Kitchen garden three weeks later
The first rain this summer came on midsummer eve, and I for one was dancing with joy. Before the rain my garden was looking dusty and sad, as my valiant efforts to water it were no match to a good old rain. Then, during the next two weeks it rained properly at least every other day giving the plants a good old root soak. In just three weeks the transformation in the vegetable patch is unbelievable! Suddenly everything has gone "woosh" and yesterday we got to enjoy the first sweet little beetroots for supper.
The Yellow Mini tomatoes have grown abundantly these last weeks, and it is impossible to walk past them without picking the ready ones and eating them like candy. I think it is because of the unevenness in watering, with first the long drought and then the sudden abundance of rain, that their skin cracks. Never mind, they taste just as good eaten straight from the bush even when they aren't perfect.
The globe artichokes are also coming along leaps and bounds. It seems they love the sandy soil and sudden rain. Still, it will be a month before they start to flower.
The broad beans have started flowering. This year I'm growing the early variety called Express as well as my favourite old variety called Solberga.
Solberga is a variety brought back to life through the POM initiative, which is a Swedish program for maintaining plant diversity. It originates from Bohuslän, Sweden, where it was grown for many hundreds of years as an important food source that stores well over winter. These seeds come from Lars and Lennart Eliassons farm Ödsmåls Västergård in Bohuslän, and although they are by all means grown without chemical intervention they are not certified organic. I don't mind as I love supporting small producers and the certification process is so strict it is no wonder not all producers can achieve it.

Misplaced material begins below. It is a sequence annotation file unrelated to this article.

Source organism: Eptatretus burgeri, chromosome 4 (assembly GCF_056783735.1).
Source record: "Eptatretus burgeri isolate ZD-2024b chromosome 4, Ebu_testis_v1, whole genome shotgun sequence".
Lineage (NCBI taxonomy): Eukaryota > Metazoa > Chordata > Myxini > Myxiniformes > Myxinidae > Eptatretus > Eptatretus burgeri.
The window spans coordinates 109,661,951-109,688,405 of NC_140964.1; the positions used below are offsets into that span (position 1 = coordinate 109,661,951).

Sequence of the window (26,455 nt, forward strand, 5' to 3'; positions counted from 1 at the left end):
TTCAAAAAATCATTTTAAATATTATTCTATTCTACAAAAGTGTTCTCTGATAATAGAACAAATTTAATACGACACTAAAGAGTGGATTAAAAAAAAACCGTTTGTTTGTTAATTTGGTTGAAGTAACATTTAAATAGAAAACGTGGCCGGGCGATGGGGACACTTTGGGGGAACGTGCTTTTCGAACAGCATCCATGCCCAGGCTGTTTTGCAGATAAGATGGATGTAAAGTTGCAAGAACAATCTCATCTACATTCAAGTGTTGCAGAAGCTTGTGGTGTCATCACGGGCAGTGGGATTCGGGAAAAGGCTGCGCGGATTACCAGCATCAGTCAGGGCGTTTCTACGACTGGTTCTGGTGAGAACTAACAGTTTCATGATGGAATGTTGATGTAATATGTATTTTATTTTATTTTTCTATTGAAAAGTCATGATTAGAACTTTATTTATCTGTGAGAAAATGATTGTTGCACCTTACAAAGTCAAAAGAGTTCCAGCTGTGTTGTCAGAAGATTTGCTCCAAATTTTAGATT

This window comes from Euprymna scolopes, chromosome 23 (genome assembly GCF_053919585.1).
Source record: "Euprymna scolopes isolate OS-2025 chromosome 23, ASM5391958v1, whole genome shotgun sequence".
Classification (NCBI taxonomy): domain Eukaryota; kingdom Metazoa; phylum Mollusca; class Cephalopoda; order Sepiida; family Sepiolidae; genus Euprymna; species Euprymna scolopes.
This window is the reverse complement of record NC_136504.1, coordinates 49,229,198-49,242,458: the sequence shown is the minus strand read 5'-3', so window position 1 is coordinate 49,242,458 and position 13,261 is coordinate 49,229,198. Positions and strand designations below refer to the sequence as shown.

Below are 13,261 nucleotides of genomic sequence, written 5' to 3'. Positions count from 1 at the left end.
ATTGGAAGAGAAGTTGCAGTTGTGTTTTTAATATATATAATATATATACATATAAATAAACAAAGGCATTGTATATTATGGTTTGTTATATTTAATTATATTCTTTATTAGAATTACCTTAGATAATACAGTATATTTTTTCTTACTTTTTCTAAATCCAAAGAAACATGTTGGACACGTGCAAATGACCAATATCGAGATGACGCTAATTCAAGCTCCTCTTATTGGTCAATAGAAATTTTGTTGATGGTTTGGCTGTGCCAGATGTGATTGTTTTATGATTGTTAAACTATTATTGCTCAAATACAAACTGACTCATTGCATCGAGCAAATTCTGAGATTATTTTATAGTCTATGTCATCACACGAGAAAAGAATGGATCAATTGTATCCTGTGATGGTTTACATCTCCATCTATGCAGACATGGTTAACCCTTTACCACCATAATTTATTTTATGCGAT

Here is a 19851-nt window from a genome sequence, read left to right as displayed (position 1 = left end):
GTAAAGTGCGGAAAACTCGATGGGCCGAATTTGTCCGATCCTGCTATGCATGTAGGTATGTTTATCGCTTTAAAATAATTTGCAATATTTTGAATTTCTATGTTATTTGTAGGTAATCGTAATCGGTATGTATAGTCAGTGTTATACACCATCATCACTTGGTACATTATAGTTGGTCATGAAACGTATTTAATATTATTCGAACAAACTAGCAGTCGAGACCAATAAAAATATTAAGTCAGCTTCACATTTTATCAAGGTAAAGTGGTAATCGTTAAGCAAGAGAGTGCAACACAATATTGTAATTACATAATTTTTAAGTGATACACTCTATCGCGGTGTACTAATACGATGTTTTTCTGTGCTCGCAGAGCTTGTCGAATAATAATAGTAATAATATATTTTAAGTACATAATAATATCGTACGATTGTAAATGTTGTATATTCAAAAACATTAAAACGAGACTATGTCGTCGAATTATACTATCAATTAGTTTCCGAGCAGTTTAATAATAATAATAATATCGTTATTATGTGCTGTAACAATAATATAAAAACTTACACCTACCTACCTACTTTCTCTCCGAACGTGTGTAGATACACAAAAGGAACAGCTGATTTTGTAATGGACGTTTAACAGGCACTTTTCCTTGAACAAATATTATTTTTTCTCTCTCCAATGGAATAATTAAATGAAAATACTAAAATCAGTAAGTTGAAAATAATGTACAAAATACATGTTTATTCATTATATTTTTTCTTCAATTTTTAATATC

After a slow start the Little Gem squash is finally beginning to grow, and soon I hope to have plenty of its fruits on the table!
I mostly keep the kale and broccoli under wraps as they are so easily attacked by cabbage moths and other pests, but here they are in all their glory.
Last year I had plenty of the purple red variety, but this year it sadly failed. Sometimes it goes like that, irrespectively of good intentions.
The Blue Salad potatoes have finally started to flower. I'm super exited to see what - if anything - will come of them as it is the first time I'm growing blue potatoes in my garden.
Happily the Gem Glass corn are still growing. They too have been a bit slow, but hopefully they will start to shoot up now after the rains.
And last but not least, two pictures showing the vegetable garden from different angles. I still plan to cover the paths around the raised beds with wood chipping, but as there are so many more important tasks and projects to do right now it seems that it will wait until autumn.